Bankers won't take call on rate hike yet

Written by fe Bureau | Mumbai | Updated: Jul 31 2013, 14:57pm hrs
The Reserve Bank of Indias decision not to immediately roll back its liquidity tightening measures may force banks to push up deposit and lending rates. The countrys largest lender, State Bank of India (SBI), confirmed that the bank will take a call on interest rates in less than a month.

Two-three weeks will be a normal waiting time. After that, we will have to take a call, SBI CMD Pratip Chaudhuri told reporters on Tuesday. Loan demand is too weak. These steps are temporary; so, unless they linger for too long, none of the banks will change pricing, he added. Chaudhuri also felt that any decision to increase lending and deposit rates will depend largely on the redemption pressure that banks are likely to face.

In its policy announced on Tuesday, the central bank stated that it will stick to its decision of limiting short-term borrowing by banks through the liquidity adjustment facility window to 0.5% of each individual banks net demand and time liabilities (NDTL). RBI will also maintain the marginal standing facility (MSF) window at 10.25%, or 300 basis points above the repo rate. Also, banks will continue to maintain cash reserve ratio (CRR) at 99% on a daily basis. RBI said it will roll back these measures in a calliberated manner when stability is restored in the foreign exchange market, enabling monetary policy to revert to supporting growth with continuing vigil on inflation.

There was always some apprehension that transmission will take place. But we are aware that banks have some cushion available to them, said RBI governor D Subbarao in response to the fear that rates in the economy will rise at a time when growth remains sluggish. While SBI may set the tone if it chooses to move on rates, private sector lenders seem to be taking a wait-and-watch approach.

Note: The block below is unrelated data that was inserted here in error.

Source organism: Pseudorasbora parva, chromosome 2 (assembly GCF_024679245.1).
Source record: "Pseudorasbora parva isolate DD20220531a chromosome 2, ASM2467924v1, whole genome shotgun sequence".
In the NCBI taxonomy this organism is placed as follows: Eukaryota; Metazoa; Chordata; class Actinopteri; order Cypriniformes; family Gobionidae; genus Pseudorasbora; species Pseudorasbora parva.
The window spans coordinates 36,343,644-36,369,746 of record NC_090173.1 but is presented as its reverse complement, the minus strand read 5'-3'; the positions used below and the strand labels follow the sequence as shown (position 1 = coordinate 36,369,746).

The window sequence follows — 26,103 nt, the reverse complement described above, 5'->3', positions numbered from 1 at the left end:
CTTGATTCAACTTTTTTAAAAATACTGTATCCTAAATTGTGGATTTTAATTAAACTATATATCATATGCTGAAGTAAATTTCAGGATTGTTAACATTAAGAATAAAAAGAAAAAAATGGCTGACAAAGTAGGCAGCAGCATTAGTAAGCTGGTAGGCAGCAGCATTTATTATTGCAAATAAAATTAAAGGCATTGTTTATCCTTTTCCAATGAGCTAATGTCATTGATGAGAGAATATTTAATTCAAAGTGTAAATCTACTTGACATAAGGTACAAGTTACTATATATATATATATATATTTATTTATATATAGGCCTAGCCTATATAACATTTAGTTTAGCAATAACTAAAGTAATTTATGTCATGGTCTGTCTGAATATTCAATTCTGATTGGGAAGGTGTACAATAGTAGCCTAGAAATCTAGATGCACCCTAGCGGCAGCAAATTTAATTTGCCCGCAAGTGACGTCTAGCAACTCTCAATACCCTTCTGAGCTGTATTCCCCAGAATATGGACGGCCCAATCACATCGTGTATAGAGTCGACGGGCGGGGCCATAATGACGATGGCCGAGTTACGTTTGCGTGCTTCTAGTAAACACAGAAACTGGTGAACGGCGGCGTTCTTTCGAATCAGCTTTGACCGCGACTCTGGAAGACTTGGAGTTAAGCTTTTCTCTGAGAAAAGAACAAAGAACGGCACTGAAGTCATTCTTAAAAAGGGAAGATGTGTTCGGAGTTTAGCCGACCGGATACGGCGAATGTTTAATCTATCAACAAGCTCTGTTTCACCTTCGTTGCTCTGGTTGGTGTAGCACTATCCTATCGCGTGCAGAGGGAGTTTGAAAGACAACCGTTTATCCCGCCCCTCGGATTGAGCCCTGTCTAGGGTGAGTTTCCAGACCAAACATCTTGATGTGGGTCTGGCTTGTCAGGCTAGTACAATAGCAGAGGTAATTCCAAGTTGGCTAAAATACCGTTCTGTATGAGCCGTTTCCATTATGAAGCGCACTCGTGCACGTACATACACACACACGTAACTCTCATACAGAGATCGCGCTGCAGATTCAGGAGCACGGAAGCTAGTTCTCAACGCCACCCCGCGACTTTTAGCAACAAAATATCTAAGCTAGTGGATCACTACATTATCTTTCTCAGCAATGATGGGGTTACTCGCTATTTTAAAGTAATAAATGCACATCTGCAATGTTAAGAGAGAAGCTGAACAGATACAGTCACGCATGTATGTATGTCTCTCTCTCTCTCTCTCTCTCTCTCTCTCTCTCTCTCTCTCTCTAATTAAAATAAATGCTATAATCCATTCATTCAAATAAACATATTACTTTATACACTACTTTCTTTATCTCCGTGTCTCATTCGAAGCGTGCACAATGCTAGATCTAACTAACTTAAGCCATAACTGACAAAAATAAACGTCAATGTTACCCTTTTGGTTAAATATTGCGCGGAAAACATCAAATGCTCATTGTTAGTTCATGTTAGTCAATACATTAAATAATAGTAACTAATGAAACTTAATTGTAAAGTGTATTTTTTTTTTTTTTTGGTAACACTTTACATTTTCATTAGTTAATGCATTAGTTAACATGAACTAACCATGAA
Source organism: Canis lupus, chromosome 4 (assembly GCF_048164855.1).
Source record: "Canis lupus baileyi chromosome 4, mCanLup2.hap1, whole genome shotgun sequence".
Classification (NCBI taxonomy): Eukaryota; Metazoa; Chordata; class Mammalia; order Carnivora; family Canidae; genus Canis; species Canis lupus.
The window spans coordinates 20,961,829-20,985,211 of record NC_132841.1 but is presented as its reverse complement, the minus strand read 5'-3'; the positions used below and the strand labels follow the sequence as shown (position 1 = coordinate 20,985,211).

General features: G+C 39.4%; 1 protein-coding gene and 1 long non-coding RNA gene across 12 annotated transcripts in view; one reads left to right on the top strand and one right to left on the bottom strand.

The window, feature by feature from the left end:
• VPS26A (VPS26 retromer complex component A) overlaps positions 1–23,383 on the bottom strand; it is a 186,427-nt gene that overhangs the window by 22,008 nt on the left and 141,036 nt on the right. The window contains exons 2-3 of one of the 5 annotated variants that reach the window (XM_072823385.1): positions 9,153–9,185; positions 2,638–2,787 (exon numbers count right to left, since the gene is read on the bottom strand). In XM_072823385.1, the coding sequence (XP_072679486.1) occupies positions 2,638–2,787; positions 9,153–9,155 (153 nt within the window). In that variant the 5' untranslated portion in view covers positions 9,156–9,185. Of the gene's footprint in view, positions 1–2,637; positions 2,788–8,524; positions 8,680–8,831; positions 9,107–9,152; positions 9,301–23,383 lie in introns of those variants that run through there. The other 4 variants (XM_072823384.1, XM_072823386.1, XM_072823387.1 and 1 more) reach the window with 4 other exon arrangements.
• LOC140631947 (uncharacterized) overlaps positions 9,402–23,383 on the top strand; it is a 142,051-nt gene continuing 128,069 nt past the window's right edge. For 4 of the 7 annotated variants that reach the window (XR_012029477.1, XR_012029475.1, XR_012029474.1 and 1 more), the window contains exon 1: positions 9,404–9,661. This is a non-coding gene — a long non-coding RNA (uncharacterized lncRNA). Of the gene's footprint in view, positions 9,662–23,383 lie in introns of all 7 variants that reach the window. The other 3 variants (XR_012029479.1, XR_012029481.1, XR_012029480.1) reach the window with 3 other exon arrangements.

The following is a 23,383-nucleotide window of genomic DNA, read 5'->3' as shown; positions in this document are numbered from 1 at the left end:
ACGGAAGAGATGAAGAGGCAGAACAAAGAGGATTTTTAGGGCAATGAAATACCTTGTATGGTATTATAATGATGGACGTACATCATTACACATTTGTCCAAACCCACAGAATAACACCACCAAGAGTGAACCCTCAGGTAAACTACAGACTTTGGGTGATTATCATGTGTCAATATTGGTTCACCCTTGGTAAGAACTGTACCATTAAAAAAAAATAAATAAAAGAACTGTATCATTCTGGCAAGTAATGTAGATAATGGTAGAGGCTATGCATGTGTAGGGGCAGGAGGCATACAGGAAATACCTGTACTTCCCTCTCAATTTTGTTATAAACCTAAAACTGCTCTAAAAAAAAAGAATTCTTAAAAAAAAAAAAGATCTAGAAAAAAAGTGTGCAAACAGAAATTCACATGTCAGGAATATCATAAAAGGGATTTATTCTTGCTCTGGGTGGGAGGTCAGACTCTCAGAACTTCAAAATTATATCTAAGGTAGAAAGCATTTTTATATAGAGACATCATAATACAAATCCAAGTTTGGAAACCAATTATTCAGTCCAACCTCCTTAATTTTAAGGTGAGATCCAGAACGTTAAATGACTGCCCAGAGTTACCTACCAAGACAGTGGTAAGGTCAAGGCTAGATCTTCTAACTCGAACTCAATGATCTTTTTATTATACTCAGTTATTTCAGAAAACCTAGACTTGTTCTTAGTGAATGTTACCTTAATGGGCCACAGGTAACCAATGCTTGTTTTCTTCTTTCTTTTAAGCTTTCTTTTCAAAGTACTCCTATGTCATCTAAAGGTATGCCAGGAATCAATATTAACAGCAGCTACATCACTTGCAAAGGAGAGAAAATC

What happens to the long-term rates clearly depends on the time period. So, I dont think it is possible to either set a date or a specific exchange rate and say that this has been achieved. I think what will have to be watched is some trend and a multiplicity of factors, ICICI Bank MD & CEO Chanda Kochhar. Axis Bank MD & CEO Shikha Sharma believes that the movement in rates will entirely depend on cost of funds. The cost of funds changes very slowly. I guess we have to watch the market and see how they come off. As of now, we dont see any rate change, but we really have to just watch the market to take a call, Sharma said.

Bankers asked for some leeway with respect to the implementation of these measures, if they are not reversed. If the desired objectives are not achieved in a couple of months and the rollback does not happen, then, probably, the banks will look for some sort of a support in terms of valuation of securities. Maybe, the RBI can consider rolling back of HTM (held-to-maturity) level to 25%. Second, we want time to shift securities. Third, it should be done on a valuation as on July 15, Punjab National Bank CMD KR Kamath said.